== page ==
Hiker traps himself in canyon

Posted by: Susan

Hiker traps himself in canyon - 05/16/10 04:55 PM

Another case of making all the wrong decisions and depending on praying and luck for survival: Trapped in Big Bend Canyon

"He says he's a much wiser, more cautious hiker now, with a stronger respect for the wilderness and its power. He advises other hikers to always bring more equipment and supplies than they think they'll need."

He's supposedly another one of those 'experienced' hikers, so he knew all that before he left home this time.


Posted by: Dagny

Re: Hiker traps himself in canyon - 05/16/10 05:39 PM

Gripping article, thanks for the link. What a miserable, terrifying experience.

"Earlier this month in Big Bend, an inexperienced hiker had to be rescued after just a couple of hours because she didn't drink enough water. As dehydration worsens, the body's tissues begin to dry out and cells shrivel and malfunction. Muscles become spastic, skin wrinkles, vision dims, and delirium sets in. Once the body loses about 15 percent of its water, death often follows."

That is unforgiving country. He started out with a little more than one gallon of water (4.5 liters). I drink that much (50-50 water and Gatorade) in Virginia's Shenandoah National Park on a hot and muggy day hiking 10 miles (2400-foot down and up).

Thank goodness his wife worried when he wasn't home by evening. And once in trouble he seemed to act with a level-head. He did have a lighter to make signal fires.

It's a well-written article that hopefully will save someone else's life.
Posted by: roberttheiii

Re: Hiker traps himself in canyon - 05/16/10 05:41 PM

Pretty interesting
Posted by: BigToe

Re: Hiker traps himself in canyon - 05/16/10 05:45 PM

Great instructive story. I just read "Over the Edge: Death in Grand Canyon" by Michael P. Ghiglieri, Thomas M. Myers. This hiker's experience is right out of there. Going off the trail and taking a shortcut is one of the top ways to die in Grand Canyon as well. The take home message to me is that it's better to backtrack with the assurance that you know the way. Oh yeah, and leave the correct plan with the ranger and bring enough water. Thanks for the link!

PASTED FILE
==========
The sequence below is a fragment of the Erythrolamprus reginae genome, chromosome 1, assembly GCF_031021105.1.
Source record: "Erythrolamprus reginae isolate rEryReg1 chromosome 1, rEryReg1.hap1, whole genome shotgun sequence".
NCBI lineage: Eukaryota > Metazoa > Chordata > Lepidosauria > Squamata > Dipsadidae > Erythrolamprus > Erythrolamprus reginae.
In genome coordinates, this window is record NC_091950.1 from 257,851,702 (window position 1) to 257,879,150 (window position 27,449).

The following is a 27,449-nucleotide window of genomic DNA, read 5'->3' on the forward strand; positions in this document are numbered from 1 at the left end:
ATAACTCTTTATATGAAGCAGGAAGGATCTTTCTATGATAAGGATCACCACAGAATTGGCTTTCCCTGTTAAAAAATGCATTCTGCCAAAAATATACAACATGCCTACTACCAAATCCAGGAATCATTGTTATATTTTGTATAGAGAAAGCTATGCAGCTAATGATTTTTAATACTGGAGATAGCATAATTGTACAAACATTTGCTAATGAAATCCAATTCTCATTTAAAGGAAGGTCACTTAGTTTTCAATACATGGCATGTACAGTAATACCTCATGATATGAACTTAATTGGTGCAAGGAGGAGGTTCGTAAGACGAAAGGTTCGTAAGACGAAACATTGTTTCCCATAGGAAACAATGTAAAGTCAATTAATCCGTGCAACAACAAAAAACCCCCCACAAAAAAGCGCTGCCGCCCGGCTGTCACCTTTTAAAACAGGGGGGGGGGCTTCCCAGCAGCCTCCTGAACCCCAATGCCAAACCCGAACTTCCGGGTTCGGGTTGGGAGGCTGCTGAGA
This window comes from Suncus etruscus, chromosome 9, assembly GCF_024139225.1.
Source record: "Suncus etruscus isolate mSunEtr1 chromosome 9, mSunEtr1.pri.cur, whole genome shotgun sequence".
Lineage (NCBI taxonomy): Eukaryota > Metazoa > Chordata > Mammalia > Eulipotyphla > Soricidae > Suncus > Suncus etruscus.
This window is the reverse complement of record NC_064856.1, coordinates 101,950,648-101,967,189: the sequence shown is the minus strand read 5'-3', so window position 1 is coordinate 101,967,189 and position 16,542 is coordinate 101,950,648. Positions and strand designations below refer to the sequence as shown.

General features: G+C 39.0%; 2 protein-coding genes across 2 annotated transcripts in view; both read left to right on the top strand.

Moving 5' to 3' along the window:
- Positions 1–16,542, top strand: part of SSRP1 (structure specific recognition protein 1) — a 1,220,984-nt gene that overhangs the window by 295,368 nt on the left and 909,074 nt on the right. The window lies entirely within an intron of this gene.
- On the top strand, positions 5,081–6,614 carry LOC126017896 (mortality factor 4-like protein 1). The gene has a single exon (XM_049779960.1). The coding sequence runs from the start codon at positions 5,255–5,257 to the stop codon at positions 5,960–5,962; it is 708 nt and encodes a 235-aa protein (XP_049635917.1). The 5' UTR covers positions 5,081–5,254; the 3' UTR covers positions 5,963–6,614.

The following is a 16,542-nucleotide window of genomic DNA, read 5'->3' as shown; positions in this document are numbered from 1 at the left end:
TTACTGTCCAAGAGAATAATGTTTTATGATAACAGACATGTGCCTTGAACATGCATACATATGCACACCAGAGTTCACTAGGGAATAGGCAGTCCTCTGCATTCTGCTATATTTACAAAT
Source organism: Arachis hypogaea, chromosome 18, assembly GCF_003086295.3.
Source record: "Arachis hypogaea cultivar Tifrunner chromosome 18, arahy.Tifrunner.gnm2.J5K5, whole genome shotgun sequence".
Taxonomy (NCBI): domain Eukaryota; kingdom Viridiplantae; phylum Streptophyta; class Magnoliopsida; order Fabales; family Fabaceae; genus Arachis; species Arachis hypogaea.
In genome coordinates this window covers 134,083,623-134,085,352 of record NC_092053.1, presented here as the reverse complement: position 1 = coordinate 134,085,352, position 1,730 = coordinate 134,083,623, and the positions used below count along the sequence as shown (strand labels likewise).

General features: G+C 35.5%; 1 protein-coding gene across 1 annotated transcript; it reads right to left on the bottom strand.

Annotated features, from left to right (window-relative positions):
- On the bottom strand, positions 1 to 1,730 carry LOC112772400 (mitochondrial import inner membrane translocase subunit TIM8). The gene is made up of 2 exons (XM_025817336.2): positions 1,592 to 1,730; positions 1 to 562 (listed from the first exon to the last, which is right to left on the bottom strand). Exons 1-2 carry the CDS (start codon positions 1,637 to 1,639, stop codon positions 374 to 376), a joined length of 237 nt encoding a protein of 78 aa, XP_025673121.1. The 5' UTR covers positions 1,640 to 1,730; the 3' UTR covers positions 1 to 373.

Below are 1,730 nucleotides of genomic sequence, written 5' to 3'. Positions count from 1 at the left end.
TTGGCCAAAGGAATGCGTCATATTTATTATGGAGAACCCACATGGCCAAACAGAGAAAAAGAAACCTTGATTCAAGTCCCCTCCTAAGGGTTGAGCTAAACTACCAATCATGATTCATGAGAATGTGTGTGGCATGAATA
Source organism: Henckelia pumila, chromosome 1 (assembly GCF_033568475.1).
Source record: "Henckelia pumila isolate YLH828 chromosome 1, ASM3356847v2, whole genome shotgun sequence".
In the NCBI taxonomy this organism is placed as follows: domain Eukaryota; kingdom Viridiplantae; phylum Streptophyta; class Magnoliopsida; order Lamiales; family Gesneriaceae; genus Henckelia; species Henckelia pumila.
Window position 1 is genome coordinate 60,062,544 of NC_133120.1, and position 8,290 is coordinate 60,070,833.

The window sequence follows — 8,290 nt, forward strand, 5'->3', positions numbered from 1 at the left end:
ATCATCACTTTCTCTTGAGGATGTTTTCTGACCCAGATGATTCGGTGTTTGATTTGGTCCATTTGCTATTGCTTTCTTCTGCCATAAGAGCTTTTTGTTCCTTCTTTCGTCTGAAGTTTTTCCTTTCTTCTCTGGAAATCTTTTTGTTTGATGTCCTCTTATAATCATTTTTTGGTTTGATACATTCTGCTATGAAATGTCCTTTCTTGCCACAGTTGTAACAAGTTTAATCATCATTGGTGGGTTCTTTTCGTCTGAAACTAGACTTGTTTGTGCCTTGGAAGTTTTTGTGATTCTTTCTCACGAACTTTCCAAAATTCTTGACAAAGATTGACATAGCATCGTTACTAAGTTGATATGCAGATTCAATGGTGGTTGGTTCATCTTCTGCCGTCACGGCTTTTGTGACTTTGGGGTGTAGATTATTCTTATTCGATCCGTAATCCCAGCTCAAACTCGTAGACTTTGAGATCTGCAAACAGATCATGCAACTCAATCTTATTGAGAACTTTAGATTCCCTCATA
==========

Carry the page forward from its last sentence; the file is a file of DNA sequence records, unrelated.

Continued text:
Posted by: MostlyHarmless

Re: Hiker traps himself in canyon - 05/16/10 06:03 PM

Experience does not guarantee immunity to exercising bad judgment, temporary geographical confused or becoming totally lost. That being said, the words "experienced hiker" does not mean much when used by your average journalist.

This could very easily be me - I have very much in common with this guy. I have also made some pretty rash decisions to salvage situations of minor inconveniences (mild geographical confusion, being slightly overdue and so on). This guy jumped into the ravine to get to the river to find water and the way home - only to become land locked. I've done similar things and the only reason I wasn't stuck in similar ways was luck: I could extract myself. He couldn't.

Once stuck, his story seems like a prime example of what characterizes a true survivor in Gonzale's book: True Survival. In my judgment, he did everything right from that point. Read the article. See the video in the article. Read Gonzale's book.

I hope I never have case to find out if I share not only his love of the outdoor, but also his survivor attitude...
Posted by: roberttheiii

Re: Hiker traps himself in canyon - 05/16/10 11:14 PM

So I thought some more about this while just now watching "The Professionals" great movie, but that aside, I never really considered serious rope as something to carry. That said, if this guy had some and the fore site to secure it before he went down it might have come in handy. Hmm, if I'm ever in canyon land perhaps I'll carry some rope.
Posted by: nurit

Re: Hiker traps himself in canyon - 05/17/10 12:32 AM

"He began collecting the cactus pads. First he shaved off the thorns with his shovel, and then he rubbed them down as best he could with a cloth. He broke them in half [...]"

I know nothing about cactus pads, but it seems to me an experienced hiker would have had a knife or some sort of blade with him?
Posted by: hikermor

Re: Hiker traps himself in canyon - 05/17/10 12:54 AM

I know more than I ever wanted to know about prickly pear (Opuntia) pads. Processing them is a sticky business. There are two kinds of spines. One is large and prominent, fairly easy to shave off with a knife or shove. A shovel would actually be quite good, because you don't want to get too close to them. Around the base of the clusters of these spines are smaller, very sharp and very numerous "type two" spines. These are the worst. They get everywhere and are very difficult to detect, even after they have punctured your tender body parts. The best way to process the pads is to singe off both varieties over a fire.

Evidently, he did not encounter any cactus fruit. They are sweet and quite tasty. When I lived in Arizona, I made cactus jelly jam and syrup quite easily. Yes, the fruit carries spines as well.
Posted by: hikermor

Re: Hiker traps himself in canyon - 05/17/10 12:58 AM

Carrying rope in that kind of terrain is often a pretty good idea. Just be sure you can select a good anchor and you have the means to ascent and descend (not hand over hand). Even better is to have an eye for the terrain and pick out a route that does not require jumping. They are almost always there, but are overlooked, often with worse consequences than this gentleman's.
Posted by: nurit

Re: Hiker traps himself in canyon - 05/17/10 01:03 AM

Thanks for explaining it, hikermor!
Posted by: Lono

Re: Hiker traps himself in canyon - 05/17/10 01:42 AM

PLB. 8 (or 16) ounces of peace of mind.
Posted by: roberttheiii

Re: Hiker traps himself in canyon - 05/17/10 11:50 AM

Lono - Yes!